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Dorron, Victor Henry (1903–1969)

by K. R. Howe

This article was published in Australian Dictionary of Biography, Volume 14, (MUP), 1996

Victor Henry Dorron (1903-1969), instructor in woolclassing, was born on 24 July 1903 at Ellensvale, Genoa, Victoria, second son of Thomas Henry Dorron, a farmer from New South Wales, and his South African-born wife Eileen May, née Bucknall. In 1882 Victor's paternal grandfather, John Augustus Dorron, had selected land to the east of Mallacoota and built the Lakeview Hotel which remained the local centre of social activity until the end of World War I. Victor's maternal grandfather Henry Bucknall was the original selector at Gipsy Point. In 1901 Thomas and Eileen settled at Ellensvale on the Wallagaraugh River, four miles (6.4 km) upstream from Gipsy Point. Seven years later, when Victor and his brother were of school age, the family shifted to grandfather Bucknall's Amberlee, near Gipsy Point, and the boys rowed four miles (6.4 km) to the nearest school at Genoa.

Like most children reared in the country, they made their own pleasures, mostly in the bush or on the rivers: they went hunting, shooting, snaring or fishing, and sometimes put the proceeds from their exploits towards their school expenses. Skins were worth around three shillings each; dingo scalps earned £5 from the shire and wombat scalps five shillings. Victor sold fresh fish for three shillings per lb. As he grew older, he assisted his father in such enterprises as wattle-bark harvesting and road construction.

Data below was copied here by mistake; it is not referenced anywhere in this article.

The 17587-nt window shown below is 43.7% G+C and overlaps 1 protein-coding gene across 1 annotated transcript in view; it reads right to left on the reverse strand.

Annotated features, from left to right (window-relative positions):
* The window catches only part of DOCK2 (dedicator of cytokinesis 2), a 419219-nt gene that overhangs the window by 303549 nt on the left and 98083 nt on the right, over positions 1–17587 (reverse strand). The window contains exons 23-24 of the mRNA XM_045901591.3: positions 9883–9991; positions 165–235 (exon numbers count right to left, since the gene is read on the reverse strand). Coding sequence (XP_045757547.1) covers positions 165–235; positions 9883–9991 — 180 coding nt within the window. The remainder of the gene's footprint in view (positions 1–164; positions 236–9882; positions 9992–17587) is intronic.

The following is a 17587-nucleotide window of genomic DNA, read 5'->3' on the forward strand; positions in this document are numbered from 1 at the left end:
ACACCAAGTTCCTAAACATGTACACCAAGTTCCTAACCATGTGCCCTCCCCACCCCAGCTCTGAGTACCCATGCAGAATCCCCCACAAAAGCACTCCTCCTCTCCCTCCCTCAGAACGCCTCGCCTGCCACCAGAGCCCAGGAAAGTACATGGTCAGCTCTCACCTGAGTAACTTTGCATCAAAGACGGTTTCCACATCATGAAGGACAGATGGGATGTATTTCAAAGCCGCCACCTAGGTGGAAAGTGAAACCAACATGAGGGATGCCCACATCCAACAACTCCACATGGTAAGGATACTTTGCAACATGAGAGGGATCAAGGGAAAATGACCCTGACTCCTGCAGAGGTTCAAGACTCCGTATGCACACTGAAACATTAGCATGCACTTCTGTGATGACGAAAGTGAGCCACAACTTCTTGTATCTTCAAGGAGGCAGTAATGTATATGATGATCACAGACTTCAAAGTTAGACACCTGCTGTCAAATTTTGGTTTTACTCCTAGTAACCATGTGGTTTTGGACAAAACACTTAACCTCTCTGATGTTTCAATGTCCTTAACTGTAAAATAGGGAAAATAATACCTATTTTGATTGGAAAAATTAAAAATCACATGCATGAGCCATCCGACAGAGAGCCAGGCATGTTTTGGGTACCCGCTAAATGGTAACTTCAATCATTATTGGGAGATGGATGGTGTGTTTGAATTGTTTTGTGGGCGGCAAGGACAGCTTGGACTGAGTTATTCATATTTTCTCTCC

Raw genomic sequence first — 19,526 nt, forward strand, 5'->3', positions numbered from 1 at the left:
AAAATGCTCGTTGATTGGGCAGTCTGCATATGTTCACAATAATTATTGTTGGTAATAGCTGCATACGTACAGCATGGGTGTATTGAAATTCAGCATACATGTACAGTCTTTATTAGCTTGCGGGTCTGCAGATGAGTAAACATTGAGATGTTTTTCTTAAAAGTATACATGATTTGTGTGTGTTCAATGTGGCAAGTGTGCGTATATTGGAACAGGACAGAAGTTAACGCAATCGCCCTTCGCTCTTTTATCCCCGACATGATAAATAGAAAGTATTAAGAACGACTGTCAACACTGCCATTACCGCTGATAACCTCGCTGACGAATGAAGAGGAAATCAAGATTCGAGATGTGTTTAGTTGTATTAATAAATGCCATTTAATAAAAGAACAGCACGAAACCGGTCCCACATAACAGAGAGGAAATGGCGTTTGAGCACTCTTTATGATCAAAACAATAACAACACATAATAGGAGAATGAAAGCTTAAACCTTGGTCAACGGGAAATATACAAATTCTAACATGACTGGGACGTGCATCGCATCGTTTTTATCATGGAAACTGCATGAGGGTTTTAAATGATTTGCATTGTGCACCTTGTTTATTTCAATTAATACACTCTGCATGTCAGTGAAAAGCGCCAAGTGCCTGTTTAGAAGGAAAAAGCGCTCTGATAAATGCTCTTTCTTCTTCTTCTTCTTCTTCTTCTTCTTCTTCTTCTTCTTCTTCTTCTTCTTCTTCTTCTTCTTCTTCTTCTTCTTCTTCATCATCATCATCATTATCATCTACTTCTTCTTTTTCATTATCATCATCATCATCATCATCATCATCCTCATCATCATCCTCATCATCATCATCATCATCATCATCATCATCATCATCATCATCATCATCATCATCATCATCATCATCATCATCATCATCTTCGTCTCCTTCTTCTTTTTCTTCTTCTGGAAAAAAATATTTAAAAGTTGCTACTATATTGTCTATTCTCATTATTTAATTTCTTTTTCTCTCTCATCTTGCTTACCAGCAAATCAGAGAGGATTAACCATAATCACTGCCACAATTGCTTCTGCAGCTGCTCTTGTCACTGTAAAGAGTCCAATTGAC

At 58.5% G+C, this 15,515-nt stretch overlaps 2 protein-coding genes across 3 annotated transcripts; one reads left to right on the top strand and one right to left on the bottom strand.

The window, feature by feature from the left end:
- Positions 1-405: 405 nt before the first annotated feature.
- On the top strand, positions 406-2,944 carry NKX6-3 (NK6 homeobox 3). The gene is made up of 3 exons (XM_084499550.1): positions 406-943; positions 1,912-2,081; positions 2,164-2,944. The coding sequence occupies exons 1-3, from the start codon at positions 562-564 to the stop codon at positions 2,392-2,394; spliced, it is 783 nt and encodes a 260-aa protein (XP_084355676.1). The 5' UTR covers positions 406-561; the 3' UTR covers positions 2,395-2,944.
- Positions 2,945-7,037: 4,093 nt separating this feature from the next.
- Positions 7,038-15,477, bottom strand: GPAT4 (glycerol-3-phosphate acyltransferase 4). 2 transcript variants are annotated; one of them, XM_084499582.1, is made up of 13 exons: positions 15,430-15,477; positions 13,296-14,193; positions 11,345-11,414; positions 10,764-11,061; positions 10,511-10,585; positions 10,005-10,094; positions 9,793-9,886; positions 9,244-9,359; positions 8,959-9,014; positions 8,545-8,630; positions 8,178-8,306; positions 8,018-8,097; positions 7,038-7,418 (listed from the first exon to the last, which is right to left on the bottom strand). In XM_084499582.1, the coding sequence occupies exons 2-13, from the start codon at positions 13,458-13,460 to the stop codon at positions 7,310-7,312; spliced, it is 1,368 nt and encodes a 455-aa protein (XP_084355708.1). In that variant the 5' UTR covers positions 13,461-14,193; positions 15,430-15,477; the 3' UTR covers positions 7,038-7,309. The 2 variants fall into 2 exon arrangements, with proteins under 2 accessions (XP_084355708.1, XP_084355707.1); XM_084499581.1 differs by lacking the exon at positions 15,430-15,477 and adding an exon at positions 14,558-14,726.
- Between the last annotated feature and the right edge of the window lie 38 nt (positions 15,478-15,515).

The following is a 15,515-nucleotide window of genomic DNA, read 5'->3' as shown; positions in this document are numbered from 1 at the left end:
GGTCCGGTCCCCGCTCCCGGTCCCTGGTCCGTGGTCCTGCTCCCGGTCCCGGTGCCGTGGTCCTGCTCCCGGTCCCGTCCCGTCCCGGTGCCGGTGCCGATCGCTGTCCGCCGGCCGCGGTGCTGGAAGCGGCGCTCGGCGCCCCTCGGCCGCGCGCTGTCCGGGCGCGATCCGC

In 1921 Victor joined the Gordon Institute of Technology at Geelong to learn woolclassing, rapidly reaching a degree of proficiency which enabled him to win the Geelong Woolbrokers' Association's scholarship, worth £400. Having gained practical experience in the shearing sheds of Victoria, New South Wales and Queensland, he became assistant to the head of the woolclassing section of the G.I.T. in 1925 and was subsequently appointed senior instructor in woolclassing. During 1929 he had charge of the sheep and wool section on the Better Farming Train which toured most Victorian country centres. In 1931 Dorron travelled to Britain and took a textile course at the University of Leeds; he also visited textile centres in Germany, Switzerland, France and Belgium, as well as colleges in England and Scotland. He returned to Geelong where he married a saleswoman Jessie Isobel Gordon on 23 December 1933 at St Paul's Anglican Church.

Dorron supervised (1926-56) weekend wool classes at the Ballarat School of Mines, and gave instruction in shearing and woolclassing at Dookie and Longerenong agricultural colleges. In 1956 he was appointed head of the wool school at the G.I.T. He was in demand as a judge at the Geelong Agricultural Show, and at the Geelong and the Hamilton legacy shows. In 1966 he helped to introduce recognized woolclassing courses into country technical and high schools. He retired in 1968. Still fit and active, Dorron boasted that he had never been ill in his life and attributed his health to a 'tough' upbringing in a bush environment. He looked forward to enjoying his favourite pastimes of boating and fishing, but died of acute myeloid leukaemia on 7 October 1969 at Geelong. Survived by his wife, son and daughter, he was buried in Western cemetery.

Select Bibliography

  • K. R. Howe and J. G. Browne (eds), Mallacoota Reflections (Mallacoota, Vic, 1990)
  • Snowy River Mail, 27 Nov 1968
  • private information.

Citation details

K. R. Howe, 'Dorron, Victor Henry (1903–1969)', Australian Dictionary of Biography, National Centre of Biography, Australian National University, http://adb.anu.edu.au/biography/dorron-victor-henry-10033/text17689, published first in hardcopy 1996, accessed online 22 November 2018.

This article was first published in hardcopy in Australian Dictionary of Biography, Volume 14, (MUP), 1996

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